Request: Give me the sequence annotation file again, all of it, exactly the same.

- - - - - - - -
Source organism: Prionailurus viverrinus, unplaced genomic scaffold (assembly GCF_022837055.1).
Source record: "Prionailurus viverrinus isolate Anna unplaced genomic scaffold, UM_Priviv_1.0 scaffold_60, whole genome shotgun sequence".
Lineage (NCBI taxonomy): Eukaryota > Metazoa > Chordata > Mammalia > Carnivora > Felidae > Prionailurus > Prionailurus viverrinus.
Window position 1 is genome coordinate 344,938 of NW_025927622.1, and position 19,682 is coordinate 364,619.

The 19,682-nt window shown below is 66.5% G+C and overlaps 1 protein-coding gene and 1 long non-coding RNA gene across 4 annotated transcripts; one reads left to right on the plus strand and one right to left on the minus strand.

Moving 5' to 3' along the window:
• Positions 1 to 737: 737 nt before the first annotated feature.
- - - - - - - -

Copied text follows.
Source organism: Prionailurus viverrinus, unplaced genomic scaffold (assembly GCF_022837055.1).
Source record: "Prionailurus viverrinus isolate Anna unplaced genomic scaffold, UM_Priviv_1.0 scaffold_60, whole genome shotgun sequence".
Lineage (NCBI taxonomy): Eukaryota > Metazoa > Chordata > Mammalia > Carnivora > Felidae > Prionailurus > Prionailurus viverrinus.
Window position 1 is genome coordinate 344,938 of NW_025927622.1, and position 19,682 is coordinate 364,619.

The 19,682-nt window shown below is 66.5% G+C and overlaps 1 protein-coding gene and 1 long non-coding RNA gene across 4 annotated transcripts; one reads left to right on the plus strand and one right to left on the minus strand.

Moving 5' to 3' along the window:
• Positions 1 to 737: 737 nt before the first annotated feature.